As noted above, it is impossible to tell when Cassetica made certain offers or representations and about which version of the software. In fact, CSC's Counterclaim refers to "NotesMedic Pro," a version of the software that predates the versions at issue in this lawsuit. Def.'s CounterCl. at ¶ 10. It appears that CSC has conflated representations made about different versions of the NotesMedic product. This is important because if Cassetica no longer offers a free version of its NotesMedic software to a single corporate user, as appears to be the case, then it is difficult for the Court to see how CSC employees could be tricked into entering into enterprise licenses in the future under the guise of downloading one free copy of the software. CSC argues there is a risk of future harm because its employees have continued to download Cassetica's software even after the previous infringement suit and even after CSC blocked Cassetica's web sites from its servers. But even accepting that as true, CSC must plead facts to show that deception or unfair practices on the part of Cassetica are the cause of the future harm. As it stands, CSC's Counterclaim under the IUDTPA does not do that.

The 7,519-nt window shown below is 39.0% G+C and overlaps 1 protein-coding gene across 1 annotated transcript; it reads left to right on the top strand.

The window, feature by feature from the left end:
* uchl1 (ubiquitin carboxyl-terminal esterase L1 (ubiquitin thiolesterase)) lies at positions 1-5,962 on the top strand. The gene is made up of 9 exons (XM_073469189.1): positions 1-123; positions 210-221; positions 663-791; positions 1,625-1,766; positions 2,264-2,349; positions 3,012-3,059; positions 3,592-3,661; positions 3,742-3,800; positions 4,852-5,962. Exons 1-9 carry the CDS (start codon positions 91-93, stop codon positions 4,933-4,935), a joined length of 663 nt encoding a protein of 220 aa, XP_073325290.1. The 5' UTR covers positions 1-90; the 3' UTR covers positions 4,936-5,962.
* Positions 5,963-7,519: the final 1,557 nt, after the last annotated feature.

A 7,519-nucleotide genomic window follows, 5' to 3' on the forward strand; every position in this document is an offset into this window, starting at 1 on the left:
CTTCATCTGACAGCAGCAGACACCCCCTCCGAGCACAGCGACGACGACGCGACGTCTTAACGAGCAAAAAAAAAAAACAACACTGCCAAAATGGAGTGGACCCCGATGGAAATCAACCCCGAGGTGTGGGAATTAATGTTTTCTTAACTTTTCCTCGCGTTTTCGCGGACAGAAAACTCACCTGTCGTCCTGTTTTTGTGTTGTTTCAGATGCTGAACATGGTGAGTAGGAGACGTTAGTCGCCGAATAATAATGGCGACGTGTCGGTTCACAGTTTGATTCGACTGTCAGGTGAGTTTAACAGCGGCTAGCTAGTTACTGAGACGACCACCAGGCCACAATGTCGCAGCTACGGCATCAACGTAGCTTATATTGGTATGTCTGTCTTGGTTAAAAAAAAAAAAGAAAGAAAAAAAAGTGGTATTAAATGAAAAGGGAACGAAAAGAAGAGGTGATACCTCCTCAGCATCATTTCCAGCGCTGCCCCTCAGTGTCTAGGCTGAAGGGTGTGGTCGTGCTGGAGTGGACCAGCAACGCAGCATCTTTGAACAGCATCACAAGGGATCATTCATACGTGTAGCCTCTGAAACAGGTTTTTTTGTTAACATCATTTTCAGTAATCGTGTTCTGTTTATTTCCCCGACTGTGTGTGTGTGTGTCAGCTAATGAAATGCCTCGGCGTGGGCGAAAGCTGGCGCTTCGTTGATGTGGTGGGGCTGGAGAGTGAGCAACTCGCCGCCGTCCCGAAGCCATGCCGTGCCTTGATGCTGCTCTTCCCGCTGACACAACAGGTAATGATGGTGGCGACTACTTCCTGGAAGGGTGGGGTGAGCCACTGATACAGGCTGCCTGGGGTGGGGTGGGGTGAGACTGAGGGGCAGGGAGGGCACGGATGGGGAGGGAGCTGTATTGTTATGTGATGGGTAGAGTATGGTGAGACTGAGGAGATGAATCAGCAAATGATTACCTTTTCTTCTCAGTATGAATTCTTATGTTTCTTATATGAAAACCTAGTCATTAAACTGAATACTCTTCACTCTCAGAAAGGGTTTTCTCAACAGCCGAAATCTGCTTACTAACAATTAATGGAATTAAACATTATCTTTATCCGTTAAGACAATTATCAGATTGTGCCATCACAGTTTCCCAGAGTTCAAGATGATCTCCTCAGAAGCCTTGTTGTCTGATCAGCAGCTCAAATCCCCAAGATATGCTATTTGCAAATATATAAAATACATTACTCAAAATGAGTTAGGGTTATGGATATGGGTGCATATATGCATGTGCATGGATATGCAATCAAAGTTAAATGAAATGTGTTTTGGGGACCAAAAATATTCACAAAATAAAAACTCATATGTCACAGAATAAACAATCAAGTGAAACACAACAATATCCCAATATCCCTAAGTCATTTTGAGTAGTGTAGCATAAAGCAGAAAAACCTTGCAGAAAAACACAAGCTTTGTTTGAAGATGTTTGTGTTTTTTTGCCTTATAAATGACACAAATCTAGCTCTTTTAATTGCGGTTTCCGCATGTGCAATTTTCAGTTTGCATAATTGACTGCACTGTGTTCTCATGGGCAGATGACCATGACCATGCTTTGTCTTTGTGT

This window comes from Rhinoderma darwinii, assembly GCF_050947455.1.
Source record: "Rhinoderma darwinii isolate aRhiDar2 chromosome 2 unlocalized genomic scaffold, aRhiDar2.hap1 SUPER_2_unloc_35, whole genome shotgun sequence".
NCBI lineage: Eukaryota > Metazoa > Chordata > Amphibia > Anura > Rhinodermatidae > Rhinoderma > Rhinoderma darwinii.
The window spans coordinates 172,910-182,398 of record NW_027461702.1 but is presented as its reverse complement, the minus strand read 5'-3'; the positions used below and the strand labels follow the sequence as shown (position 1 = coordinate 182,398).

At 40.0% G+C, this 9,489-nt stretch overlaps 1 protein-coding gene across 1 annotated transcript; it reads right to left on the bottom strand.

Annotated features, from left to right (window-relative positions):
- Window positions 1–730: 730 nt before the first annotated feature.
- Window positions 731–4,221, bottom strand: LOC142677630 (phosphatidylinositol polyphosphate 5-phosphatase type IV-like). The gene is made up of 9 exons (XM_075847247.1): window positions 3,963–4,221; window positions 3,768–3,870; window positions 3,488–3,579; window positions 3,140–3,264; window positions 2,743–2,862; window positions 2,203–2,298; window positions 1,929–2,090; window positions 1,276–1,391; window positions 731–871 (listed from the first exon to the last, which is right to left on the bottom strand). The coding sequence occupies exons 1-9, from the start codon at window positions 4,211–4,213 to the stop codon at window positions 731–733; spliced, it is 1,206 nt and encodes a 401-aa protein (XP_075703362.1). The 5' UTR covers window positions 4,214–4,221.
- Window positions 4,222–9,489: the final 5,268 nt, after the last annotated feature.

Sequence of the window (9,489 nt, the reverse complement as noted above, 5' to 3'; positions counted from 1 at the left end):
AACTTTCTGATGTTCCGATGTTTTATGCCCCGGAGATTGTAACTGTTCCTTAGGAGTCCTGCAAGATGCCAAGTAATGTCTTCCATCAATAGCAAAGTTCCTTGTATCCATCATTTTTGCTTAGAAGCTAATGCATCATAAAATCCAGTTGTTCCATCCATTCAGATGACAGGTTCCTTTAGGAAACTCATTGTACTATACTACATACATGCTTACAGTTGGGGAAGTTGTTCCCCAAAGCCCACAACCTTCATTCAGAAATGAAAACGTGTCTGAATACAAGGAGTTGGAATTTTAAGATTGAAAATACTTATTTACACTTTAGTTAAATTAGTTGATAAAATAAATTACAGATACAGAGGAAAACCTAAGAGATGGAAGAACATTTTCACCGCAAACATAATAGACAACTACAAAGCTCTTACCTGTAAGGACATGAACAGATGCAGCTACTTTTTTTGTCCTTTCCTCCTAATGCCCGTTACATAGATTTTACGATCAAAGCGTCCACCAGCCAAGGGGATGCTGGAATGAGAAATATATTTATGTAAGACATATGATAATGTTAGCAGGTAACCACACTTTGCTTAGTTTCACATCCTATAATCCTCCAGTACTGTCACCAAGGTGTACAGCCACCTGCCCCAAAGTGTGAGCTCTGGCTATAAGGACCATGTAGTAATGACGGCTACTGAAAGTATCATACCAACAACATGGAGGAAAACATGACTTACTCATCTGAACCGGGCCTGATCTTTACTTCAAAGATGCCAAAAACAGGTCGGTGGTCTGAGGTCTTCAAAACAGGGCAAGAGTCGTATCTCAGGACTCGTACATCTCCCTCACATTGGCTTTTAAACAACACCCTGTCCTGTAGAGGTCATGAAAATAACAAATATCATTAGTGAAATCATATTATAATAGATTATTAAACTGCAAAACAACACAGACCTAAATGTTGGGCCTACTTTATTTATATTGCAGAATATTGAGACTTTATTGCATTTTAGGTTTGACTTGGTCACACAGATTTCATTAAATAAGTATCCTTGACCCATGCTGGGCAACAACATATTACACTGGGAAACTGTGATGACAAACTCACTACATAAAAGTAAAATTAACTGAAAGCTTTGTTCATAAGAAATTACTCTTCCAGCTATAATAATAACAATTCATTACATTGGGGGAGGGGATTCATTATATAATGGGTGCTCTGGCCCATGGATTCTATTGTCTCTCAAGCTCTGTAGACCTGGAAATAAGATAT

As such, CSC's Counterclaim under the IUDTPA is dismissed pursuant to FED. R. CIV. P. 12(b)(6), with leave to replead within 30 days from the date of this Order if CSC can show a likelihood of future harm. However, in the event CSC chooses to replead, the Court notes that punitive damages are not available under the IUDTPA. Rather, the sole remedy is injunctive relief. Chicago's Pizza, Inc. v. Chicago's Pizza Franchise Ltd. USA, 893 N.E.2d 981, 996 (Ill. App. Ct. 2008).

C. Common Law Unfair Competition

CSC attempts to state an Illinois common law claim for unfair competition based on the same facts outlined above, namely that Cassetica acted in bad faith by enticing employees to download software that was deceptively promoted as free in order to lure their employers into paying for enterprise licenses. Illinois courts have not specified the elements of a common law claim for unfair competition. BlueStar Mgmt. LLC v. Annex Club, 09 C 4540, 2010 WL 2802213, at *9 (N.D. Ill. July 12, 2010). Indeed, the Seventh Circuit has aptly declared its elements to be "elusive." Wilson v. Electro Sys., 915 F.2d 1110, 1118 (7th Cir. 1990).

Given that uncertainty, CSC is correct that the tort of unfair competition is somewhat broadly defined. However, courts have noted that the IUDTPA has codified most aspects of the common law of unfair competition. BlueStar, 2010 WL 2802213, at *9. And where applicable, the tort generally applies either to tortious interference with prospective economic advantage or to actions that misappropriate the labor or ideas of another. Wilson, 915 F.2d at 1118; Zenith Elecs. Corp. v. Exzec, Inc., 93 C 5041, 1997 WL 223067, at *6 (N.D. Ill. March 27, 1997). CSC does not allege either type of wrongdoing. Nor has CSC presented any reason why it should be allowed to pursue an unfair competition claim that is identical to its statutory claim under the IUDTPA. Its unfair competition claim is dismissed with prejudice.